AMELIA ISLAND, FloridaPsychosocial factors influence life-or-death eligibility decisions in bone marrow transplant (BMT) procedures, and yet there is a serious lack of consensus as to what these factors are and how they should be weighted, Larry W. Foster, PhD, said at the American Psychosocial Oncology Society (APOS) Third Annual Conference (abstract VII-1). Most BMT clinical protocols have eligibility criteria based on biomedical factors, but evidence is beginning to show that psychosocial factors are also important determinants of outcome after allogeneic transplant. However, there is a dearth of literature on psychosocial eligibility criteria and allogeneic BMT, said Dr. Foster, associate professor of social work, Cleveland State University. "Lacking clarity, psychosocial issues are potentially divisive among members of the multidisciplinary team caring for these patients," he said.
In a pioneering effort to see how professionals actually make these decisions, Dr. Foster, together with associates at the Cleveland Clinic Foundation, surveyed doctors, nurses, and social workers specializing in BMT utilizing a self-administered questionnaire. The investigators asked the survey respondents whether they had ever recommended not proceeding with an allogeneic BMT based on psychosocial problems, if they had ever cared for an allogeneic BMT patient whom they believed should not have been transplanted due to psychosocial reasons, and, finally, whether the decision to proceed with allogeneic BMT is made by a multidisciplinary team or solely by the attending oncologist.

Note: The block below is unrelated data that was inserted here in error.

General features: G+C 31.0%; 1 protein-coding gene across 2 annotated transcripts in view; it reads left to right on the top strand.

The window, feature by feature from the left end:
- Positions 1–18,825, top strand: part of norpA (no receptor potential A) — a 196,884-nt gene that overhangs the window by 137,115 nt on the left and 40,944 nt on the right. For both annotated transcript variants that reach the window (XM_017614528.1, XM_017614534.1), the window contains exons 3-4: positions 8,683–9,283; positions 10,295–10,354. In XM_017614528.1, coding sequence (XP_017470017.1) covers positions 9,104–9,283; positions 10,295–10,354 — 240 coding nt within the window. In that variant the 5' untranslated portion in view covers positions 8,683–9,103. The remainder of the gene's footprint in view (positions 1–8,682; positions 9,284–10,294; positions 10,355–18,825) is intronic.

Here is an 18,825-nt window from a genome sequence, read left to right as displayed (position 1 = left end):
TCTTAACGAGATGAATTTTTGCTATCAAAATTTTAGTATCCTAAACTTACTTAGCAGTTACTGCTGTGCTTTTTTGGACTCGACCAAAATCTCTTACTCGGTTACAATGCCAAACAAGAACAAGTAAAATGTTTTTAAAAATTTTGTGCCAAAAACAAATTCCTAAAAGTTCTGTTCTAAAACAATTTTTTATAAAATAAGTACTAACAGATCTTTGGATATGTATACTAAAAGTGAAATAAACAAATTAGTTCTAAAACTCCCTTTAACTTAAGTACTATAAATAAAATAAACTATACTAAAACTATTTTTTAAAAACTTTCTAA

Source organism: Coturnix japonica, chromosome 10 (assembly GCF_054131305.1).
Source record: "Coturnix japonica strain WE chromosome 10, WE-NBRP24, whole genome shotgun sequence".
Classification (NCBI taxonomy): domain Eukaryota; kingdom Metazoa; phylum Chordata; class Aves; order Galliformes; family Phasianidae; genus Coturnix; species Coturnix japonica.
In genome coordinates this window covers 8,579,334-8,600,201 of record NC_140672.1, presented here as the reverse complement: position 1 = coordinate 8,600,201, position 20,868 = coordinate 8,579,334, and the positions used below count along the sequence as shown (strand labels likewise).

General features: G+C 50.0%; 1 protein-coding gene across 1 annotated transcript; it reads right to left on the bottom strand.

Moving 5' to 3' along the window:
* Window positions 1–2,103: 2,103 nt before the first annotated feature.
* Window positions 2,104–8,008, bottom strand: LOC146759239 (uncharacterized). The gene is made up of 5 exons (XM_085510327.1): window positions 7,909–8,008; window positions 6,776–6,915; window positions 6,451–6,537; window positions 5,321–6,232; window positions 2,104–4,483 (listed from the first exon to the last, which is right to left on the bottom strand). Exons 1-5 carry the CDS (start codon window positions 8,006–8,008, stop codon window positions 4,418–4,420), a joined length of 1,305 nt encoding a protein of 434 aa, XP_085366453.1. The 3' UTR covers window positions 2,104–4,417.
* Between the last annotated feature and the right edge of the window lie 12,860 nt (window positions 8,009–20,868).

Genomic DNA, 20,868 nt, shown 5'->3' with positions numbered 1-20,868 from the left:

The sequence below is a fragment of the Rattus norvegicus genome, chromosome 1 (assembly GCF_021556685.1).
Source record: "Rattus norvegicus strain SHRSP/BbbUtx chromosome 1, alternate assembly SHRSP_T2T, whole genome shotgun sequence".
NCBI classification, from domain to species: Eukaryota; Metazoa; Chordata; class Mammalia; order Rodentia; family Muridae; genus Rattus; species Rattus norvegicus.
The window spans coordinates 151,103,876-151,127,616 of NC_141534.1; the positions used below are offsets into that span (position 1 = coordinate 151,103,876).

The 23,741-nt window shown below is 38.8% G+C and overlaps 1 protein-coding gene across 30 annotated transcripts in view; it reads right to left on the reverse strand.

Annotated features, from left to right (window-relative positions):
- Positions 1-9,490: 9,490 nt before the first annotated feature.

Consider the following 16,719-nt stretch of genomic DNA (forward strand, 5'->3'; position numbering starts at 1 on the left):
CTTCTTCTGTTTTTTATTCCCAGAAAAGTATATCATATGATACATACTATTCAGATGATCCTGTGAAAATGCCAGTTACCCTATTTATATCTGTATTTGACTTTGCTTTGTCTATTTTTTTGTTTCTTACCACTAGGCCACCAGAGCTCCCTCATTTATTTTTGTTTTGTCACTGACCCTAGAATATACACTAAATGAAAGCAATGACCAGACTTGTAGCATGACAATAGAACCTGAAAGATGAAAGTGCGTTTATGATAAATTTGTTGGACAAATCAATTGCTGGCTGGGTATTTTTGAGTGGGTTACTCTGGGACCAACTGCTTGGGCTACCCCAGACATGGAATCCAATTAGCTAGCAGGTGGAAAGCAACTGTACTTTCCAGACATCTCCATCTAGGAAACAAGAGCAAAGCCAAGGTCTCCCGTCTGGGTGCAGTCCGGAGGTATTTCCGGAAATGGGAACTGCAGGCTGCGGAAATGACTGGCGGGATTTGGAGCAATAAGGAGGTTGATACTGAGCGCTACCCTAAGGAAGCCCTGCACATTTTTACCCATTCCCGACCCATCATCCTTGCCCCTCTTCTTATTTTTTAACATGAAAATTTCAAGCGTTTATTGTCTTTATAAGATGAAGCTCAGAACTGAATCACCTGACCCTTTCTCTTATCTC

Dr. Foster and his colleagues also constructed 17 case vignettes of different psychosocial problems and asked respondents to indicate whether they would or would not recommend proceeding with allogeneic BMT if any of these vignettes applied (see Table on page 34).
The survey results showed significant differences in characteristics and responses among the professions. The physicians were older and had significantly more experience in BMT than either the nurses or social workers and were also much more likely to have had recommended not proceeding with the procedure based on psychosocial factors.
Nurses were much more likely to have taken care of an allogeneic BMT patient who they believed should not have been transplanted due to psychosocial factors than were either doctors or social workers. "This is remarkable because nurses were least likely to say they had ever recommended not proceeding," Dr. Foster commented.
In answer to the question about who makes the decisions, physicians were significantly more likely than nurses and social workers to say that it was a multidisciplinary effort, whereas nurses and social workers said the decision was made by the attending oncologist.
The majority of respondents said "do not proceed" for 6 of the 16 vignettes: Suicide ideation emerged as the number one reason for a "do not proceed" decision, followed by use of illicit addictive drugs, history of noncompliance, lack of a post-transplant caregiver, alcoholism, and mild dementia or early-onset Alzheimer's disease.